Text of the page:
Plankton Blooms Off Argentina
Off the coast of Argentina, seven distinct bands of plankton were photographed Dec. 21, 2010 in this nutrient-rich area of the Atlantic where two currents meet. As NASA puts it:
"The milky green and blue bloom developed in an area known as the Brazil-Falklands Confluence. It's where the warm salty waters of the subtropical Brazil Current flow south and meet the colder, fresher waters brought north from the Southern Ocean by the Falklands (Malvinas) Current. Where these currents collide along the continental shelfknown to oceanographers as a shelf-break frontturbulent eddies form and pull nutrients up from the deep ocean. Also, the Rio de la Plata runs off the land and deposits nitrogen and iron-laden sediment into the ocean just north of the area shown in the image."
Read on to see more, and learn more, about this amazing part of the world.
Patagonia, the region comprising the southernmost portion of South America, where Chile and Argentina are separated by the long spine of the Andes, was named by Magellan for the supposedly giant locals, who may well have been nearly a foot taller than Portuguese and Spanish men with whom Magellan sailed, but who were not particularly tall by modern standards. The region, however, is one of the world's most dramatic landscapes, known for its blue glaciers and steep rocky peaks, but home to a surprisingly wide variety of unique and usually forbidding landscapes. Here, we look at some of NASA's best satellite and astronaut photography of one of the world's most striking regions.
Moreno Glacier, Argentina
A tourist attraction, Moreno Glacier (a.k.a. Perito Moreno) is the centerpiece of Argentina's Glacier National Park in southern Patagonia. The image shows the contrast created by an ice dam separating two bodies of water at significantly different elevations Lago Argentino toward the top and Brazo Rico toward the bottom.
Upsala Glacier, Argentina
Like the Moreno Glacier, the Upsala Glacier has its terminus in Lake Argentina (Lago Argentino), seen here in Spring when ice is calving from the glacier. Notice how some of the icebergs includes remnants of the rocky debris on top of the glacier called the moraine, illustrating how rocks can be carried long distances by floating ice.
Rio Negro Floodplain, Argentina
"Meander scars" mark the landscape in the floodplain of the Rio Negro, showing where the river has carved its path in the past few hundred years. The Rio Negro floodplain supports Argentina's biggest pear and apple orchards. (Farm boundaries are visible as small rectangles in the bottom center of this image.) The river also hosts the world's longest kayak regatta, which lasts six days.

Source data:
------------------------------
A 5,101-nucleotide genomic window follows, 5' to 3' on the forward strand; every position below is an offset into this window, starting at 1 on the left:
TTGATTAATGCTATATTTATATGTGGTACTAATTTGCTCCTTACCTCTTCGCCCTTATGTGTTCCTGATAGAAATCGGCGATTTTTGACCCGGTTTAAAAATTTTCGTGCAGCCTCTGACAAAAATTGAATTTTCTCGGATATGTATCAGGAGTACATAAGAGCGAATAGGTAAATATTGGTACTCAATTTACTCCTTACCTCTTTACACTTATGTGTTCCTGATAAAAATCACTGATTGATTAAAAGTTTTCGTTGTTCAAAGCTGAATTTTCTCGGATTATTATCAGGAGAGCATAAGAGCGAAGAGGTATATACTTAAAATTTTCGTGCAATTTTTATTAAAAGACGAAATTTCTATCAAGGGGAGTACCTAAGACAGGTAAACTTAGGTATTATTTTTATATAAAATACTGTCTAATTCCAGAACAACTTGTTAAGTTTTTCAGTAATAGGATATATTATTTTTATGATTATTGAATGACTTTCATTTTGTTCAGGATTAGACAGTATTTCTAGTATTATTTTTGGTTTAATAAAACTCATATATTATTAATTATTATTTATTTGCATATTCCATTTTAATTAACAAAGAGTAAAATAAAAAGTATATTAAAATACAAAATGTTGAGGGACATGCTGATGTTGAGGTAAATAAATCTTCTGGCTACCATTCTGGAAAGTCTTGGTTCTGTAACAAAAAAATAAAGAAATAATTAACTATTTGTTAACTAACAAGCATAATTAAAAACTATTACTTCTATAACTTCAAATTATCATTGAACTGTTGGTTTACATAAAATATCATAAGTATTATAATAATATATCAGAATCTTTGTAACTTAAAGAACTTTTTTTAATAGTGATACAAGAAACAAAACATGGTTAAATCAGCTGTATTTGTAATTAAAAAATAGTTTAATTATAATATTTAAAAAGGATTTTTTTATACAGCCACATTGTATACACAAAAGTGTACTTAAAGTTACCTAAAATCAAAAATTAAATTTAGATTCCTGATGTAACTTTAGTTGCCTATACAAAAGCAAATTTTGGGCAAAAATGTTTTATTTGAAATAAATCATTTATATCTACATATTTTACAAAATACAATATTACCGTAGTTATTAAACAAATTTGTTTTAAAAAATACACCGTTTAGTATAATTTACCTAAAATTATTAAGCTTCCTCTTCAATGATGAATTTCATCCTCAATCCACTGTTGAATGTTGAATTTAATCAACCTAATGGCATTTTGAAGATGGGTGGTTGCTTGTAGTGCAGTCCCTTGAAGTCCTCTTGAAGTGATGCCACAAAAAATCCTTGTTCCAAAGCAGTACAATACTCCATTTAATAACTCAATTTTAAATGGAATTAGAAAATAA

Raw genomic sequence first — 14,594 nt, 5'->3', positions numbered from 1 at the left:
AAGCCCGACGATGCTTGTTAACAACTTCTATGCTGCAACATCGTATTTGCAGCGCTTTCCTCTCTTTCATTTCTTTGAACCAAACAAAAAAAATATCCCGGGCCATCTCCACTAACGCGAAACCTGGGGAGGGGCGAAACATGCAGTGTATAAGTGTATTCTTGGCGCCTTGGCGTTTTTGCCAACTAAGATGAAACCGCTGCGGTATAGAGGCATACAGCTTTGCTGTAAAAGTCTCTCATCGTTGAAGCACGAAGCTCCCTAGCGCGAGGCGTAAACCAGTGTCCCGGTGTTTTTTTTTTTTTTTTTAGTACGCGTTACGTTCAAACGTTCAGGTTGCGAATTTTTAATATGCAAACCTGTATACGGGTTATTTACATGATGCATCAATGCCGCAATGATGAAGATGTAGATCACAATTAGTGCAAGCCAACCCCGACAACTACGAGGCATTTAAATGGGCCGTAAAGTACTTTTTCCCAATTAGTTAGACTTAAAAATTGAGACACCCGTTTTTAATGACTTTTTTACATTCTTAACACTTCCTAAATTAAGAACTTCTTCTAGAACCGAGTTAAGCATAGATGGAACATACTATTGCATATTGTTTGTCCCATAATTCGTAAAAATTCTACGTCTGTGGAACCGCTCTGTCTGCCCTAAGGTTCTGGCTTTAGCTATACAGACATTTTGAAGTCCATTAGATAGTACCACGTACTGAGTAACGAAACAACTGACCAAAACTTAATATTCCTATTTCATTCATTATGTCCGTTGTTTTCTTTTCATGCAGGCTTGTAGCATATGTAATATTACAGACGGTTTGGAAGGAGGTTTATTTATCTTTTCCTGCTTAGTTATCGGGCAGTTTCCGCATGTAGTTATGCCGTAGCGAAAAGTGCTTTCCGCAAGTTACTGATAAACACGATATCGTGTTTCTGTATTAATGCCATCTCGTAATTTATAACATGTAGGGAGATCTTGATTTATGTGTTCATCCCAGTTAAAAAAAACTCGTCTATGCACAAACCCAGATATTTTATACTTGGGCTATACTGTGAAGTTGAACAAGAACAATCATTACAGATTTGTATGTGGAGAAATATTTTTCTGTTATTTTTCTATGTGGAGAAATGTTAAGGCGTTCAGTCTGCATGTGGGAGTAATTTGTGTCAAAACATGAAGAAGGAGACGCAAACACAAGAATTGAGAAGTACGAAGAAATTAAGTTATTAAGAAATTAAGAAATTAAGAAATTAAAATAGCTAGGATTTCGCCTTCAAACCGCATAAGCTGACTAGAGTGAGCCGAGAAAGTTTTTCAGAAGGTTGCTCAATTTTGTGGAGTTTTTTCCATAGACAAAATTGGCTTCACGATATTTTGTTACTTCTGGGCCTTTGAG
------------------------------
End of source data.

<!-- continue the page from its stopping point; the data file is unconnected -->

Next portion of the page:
The Patagonian Shelf, Argentina
The Patagonian shelf off Argentina is an important area for marine life. The convergence of the Malvinas and Brazil currents interact to bring, in the words of NASA, "nutrients from the dark ocean depths to the sunlit surface, resulting in dense blooms of phytoplankton, especially in the spring and early summer."
Penguin Glacier Outlet, Chile
NASA describes the Penguin glacier and others in the region: "The Southern Patagonian Ice Field of Chile and Argentina hosts a spectacular array of glaciers and associated glacial features within the southern Andes Mountains. Glaciers flowing downhill on the eastern side of the mountains have outlets into several large freshwater lakes. On the western side of the mountains, glaciers release ice into the Pacific Ocean via an intricate network of fjords. Fjords are steep, inundated valleys originally cut by glaciers during periods of lower sea level. As glaciers flow into the fjord, ice at the front of the glacier begins to break off and form icebergs that can float out to seaa process known as calving."
Dust Plumes Off Argentina
Unlike the dramatic cliffs and glaciers for which Patagonia is known, this Patagonian region of Argentina consists largely of windswept deserts. Here, a dust plume blew into the Atlantic in 2009.
Lake Greve, Chile
A rare view because it is so often obscured by clouds, the Greve and Occidental glaciers (left) and the Brüggen glacier (right) feed Lake Greve in Chile. Brüggen glacier is the largest western outflow of ice from the Southern Patagonian Ice Field and, unlike most glaciers worldwide, it advanced significantly between 1945 and 2001.
Neuquén Basin, Argentina
In a Northern Patagonian landscape that would seem to be at home on Mars, the Neuquén Basin has provided not only fossil fuel riches, but surprising paleontological discoveries most notably an 135-million-year-old, 13-foot-long crocodile that had the head of a meat-eating dinosaur and the tail of a fish, unearthed in 2005. Now dry, this land was repeatedly flooded by both the Atlantic and Pacific tens of millions of years ago, creating the landscape that today draws both fossil hunters and fossil fuel hunters.